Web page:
Chianti and Tuscany have been inseparable from each other for centuries. Chianti was promoted to DOCG status in 1996 but not every ‘Chianti’ is permitted to promote itself as Chianti Classico Italian Winesuch and must first prove itself.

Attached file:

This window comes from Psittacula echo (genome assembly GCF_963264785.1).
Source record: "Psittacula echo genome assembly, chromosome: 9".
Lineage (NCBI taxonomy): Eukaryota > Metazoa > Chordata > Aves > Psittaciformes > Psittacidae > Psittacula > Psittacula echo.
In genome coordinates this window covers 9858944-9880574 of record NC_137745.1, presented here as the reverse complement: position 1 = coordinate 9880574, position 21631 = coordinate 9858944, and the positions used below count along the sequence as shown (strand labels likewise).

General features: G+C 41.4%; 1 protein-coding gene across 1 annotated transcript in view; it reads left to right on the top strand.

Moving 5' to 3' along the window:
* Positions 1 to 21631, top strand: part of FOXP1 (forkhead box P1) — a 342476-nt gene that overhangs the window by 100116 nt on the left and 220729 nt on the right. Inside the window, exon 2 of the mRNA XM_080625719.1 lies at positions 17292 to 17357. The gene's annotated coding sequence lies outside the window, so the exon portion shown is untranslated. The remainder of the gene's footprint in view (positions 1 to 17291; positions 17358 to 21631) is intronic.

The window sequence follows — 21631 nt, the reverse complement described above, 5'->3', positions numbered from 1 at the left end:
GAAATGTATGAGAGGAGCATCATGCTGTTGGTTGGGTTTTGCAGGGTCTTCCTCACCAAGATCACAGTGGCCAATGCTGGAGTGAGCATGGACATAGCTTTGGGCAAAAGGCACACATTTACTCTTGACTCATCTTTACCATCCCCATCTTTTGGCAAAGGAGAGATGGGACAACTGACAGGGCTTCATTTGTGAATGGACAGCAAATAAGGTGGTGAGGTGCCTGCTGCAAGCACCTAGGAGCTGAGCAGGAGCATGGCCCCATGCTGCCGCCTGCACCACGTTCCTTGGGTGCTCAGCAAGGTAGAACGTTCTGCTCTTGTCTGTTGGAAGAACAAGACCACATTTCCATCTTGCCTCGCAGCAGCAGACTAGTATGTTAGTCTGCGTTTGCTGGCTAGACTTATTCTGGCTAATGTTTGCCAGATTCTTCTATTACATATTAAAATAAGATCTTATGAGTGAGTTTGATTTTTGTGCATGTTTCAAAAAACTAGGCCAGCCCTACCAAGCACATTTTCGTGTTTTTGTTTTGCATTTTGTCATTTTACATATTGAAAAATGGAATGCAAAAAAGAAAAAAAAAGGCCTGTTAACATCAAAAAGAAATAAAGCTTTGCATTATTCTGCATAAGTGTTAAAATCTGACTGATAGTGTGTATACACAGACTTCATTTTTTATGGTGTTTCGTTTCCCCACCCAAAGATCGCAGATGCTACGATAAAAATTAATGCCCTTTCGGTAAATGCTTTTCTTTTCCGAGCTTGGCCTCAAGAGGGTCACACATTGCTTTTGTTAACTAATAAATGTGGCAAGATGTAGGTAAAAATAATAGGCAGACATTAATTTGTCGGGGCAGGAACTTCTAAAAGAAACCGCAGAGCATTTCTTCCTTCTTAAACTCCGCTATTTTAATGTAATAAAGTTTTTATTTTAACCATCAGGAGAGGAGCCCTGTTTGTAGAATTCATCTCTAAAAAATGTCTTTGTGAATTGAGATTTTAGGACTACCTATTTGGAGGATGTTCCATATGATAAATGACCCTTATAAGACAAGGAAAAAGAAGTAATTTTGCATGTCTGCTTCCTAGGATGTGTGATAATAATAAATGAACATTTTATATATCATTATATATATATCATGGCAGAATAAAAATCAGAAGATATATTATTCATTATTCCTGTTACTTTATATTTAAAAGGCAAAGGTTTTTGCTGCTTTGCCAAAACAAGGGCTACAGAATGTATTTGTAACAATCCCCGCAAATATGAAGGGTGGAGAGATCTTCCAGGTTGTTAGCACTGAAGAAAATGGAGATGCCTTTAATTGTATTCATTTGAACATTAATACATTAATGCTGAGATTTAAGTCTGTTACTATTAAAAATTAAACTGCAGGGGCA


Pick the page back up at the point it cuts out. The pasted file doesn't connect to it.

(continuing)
Only the better Italian wines are permitted to bear the DOCG predicate while the others may use Colli dell’ Etruria Centrale DOC on the label. Chianti DOCG only originates from seven defined areas: the central zone where they make Classico and the six hills around known as Colli: Arezzo, Florence, Pisa, Sienna, Montalbano, and Rufina. There is also a separate area in the neighbourhood of Empoli, but unlike the other areas, this one does not bear its locality name on the label. The wines from the central zone are also permitted to use the famous black cockerel emblem on the neck of the bottle in addition to the term Classico. This Italian wine is only allowed to be harvested and made in the local authority areas of Greve in Chianti, Radda in Chianti, Gaiole in Chianti, Castellina in Chianti, and parts of Barberino Val d’Elsa, Castelnuovo Berardenga, Poggibonsi, San Casciano Val di Pesa, and Tavamelle Val di Pesa.


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